A year ago or so, my cactus started developing yellow spots all over and was diagnosed with a fungal infection. As instructed, I got an antifungal spray (copper-based) and was spraying it once a week or so. As far as the yellow spots go, I do not think it helped all that much. Still, the cactus was growing fine, so I did not worry too much. Eventually I gave up on that spray as it did not really make any difference.

That is, until I had a closer look at it a couple of days back and saw this:

cactus fungi

Now, I can clearly see at least two mushroom-like hyphae that are visibly macroscopic in size! Both seemed to be simply growing out of the soil next to the cactus. In fact, the largest one was impaled on it.

I removed the bits I could reach manually and sprayed the cactus again for the first time in many months. My questions now are:

  • Are those fungi just growing next to the cactus or are they feeding on it somehow with their roots (or whatever they have in place of roots)?
  • Is it likely that they are related to the fungus causing the yellow spots?
  • Have I done enough to get rid of them or do I need to do anything more extreme like replanting my cactus completely?

Thank you very much in advance!

Update: after removing the hyphae, an even bigger one grew out of nothing overnight:


I wonder what species this is?

2 Answers 2


Fungus in your cactus (desert cactus, anyway) indicates two possible conditions; you've got cactus growing in soil rich enough to support fungus (not a good thing), and you are probably over watering (ditto). In addition not enough airflow contributes to this situation.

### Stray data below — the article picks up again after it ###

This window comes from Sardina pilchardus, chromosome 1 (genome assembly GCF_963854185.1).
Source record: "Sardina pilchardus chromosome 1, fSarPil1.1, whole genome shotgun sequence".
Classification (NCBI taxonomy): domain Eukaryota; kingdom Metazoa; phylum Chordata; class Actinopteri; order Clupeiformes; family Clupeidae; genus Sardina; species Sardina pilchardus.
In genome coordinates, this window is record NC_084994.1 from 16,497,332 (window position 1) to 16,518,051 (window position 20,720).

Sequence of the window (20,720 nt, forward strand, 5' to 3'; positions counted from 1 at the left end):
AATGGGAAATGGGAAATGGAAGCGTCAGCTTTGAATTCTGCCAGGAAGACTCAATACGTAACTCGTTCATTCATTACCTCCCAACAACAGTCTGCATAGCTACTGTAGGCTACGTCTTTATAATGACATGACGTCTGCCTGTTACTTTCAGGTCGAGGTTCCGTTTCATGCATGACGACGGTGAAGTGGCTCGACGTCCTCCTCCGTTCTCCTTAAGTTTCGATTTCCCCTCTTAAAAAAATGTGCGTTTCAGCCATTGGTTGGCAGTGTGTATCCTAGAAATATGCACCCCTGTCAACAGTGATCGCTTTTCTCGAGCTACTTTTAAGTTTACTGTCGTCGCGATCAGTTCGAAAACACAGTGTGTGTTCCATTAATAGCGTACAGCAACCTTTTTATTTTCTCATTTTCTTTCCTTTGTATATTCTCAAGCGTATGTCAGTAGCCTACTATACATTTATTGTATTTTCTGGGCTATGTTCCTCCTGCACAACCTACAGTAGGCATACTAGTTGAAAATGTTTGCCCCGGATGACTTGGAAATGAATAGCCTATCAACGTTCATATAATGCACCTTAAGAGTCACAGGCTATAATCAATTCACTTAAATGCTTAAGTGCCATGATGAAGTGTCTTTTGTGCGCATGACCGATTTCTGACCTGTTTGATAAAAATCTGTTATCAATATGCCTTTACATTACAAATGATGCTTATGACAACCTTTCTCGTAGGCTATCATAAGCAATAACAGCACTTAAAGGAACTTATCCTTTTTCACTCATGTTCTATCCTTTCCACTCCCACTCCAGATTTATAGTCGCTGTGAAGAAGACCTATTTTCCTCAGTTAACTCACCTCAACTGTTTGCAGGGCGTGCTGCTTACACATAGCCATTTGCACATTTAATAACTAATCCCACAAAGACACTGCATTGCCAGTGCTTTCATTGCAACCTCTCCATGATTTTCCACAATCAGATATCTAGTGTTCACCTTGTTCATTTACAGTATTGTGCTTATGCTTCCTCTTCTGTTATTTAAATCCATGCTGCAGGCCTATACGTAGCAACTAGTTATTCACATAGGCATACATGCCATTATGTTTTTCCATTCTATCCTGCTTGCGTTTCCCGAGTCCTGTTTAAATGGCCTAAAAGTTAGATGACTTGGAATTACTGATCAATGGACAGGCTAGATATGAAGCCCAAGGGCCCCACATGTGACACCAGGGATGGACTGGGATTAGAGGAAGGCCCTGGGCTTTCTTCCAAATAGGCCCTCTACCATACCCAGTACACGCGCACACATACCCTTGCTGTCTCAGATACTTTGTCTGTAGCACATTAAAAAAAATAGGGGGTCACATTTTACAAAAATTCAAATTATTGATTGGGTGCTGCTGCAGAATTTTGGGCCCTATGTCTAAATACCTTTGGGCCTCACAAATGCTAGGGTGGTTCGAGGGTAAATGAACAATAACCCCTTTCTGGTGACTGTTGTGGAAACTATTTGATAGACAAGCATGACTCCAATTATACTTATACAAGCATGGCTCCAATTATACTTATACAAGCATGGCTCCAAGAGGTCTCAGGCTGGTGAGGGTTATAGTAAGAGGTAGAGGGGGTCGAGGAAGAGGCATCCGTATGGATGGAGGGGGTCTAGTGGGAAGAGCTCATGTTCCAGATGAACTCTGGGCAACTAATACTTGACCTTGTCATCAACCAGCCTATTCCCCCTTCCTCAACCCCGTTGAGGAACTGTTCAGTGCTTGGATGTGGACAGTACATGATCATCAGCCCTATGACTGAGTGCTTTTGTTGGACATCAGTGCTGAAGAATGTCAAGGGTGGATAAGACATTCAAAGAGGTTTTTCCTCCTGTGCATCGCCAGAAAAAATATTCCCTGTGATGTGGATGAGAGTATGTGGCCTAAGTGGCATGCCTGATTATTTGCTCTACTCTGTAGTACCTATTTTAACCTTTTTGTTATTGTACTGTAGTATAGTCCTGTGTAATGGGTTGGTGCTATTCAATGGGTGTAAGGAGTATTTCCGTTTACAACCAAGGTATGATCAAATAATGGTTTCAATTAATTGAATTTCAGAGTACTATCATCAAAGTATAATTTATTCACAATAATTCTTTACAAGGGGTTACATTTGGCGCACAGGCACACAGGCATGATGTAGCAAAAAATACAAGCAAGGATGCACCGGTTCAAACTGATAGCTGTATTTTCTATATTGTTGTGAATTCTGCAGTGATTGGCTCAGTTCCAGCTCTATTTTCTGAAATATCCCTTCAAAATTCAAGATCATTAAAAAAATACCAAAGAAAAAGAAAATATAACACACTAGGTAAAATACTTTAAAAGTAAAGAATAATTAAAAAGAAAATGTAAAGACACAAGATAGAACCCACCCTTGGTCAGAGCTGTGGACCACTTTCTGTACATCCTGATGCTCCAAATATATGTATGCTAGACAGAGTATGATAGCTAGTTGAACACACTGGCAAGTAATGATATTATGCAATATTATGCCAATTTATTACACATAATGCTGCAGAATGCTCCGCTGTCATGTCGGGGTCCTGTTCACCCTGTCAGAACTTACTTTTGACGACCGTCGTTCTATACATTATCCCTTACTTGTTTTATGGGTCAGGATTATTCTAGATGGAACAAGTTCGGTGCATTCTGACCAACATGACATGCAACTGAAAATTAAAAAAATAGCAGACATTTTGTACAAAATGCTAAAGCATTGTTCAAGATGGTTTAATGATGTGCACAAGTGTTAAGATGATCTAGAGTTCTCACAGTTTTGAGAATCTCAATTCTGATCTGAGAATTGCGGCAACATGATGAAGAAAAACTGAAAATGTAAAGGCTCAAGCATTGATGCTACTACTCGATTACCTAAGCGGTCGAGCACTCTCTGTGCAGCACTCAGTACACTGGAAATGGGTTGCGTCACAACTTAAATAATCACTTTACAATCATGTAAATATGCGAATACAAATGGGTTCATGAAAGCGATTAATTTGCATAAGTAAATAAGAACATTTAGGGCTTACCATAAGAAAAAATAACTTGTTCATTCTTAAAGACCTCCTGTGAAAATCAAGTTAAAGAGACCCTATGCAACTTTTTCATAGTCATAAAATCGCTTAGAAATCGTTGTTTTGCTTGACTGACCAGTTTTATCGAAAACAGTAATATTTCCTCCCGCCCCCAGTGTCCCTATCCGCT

For the fungus, I'd recommend finding some cactus/succulent soil and re-potting your plant with it, making sure there is adequate drainage. Cactus/succulent soil should not retain a lot of water, when you water it should run through and out the bottom of the pot quickly.

As for the yellow spots on the plant, those are also a fungus of some sort, I call it rust. It's presence indicates too much humidity and not enough airflow and/or sunshine. The solution to that is to use a good anti-fungal. Find one at your local plants store or use a sulphur or copper fungicide. The marks won't go away, but they will turn paler and will become less noticeable as the plant grows.

I have a couple of plants with this condition that I've successfully treated.


I had the same pale yellow fungi in my pride of Barbados pot , but probably 5 X larger . I pulled the first 2 and threw them into the back yard ( wife did not like the look of them). The weather turned warm and I moved the pot outside, and it grew a couple more which I left. I just looked and there is one more about the size of photo in my pot. As a wild mushroom picker ,it never occurred to me to wear gloves. Very unlikely that the mushrooms have anything to do with the cactus. Supplemental : The mushroom looks like Lemon Yellow Lepiota , Lepiota lutea, poisonous. Common in compost, in greenhouses and house plants ( north America).

  • I prefer to wear gloves when handling unidentified life forms :)
    – Roman
    Commented Apr 9, 2020 at 6:04

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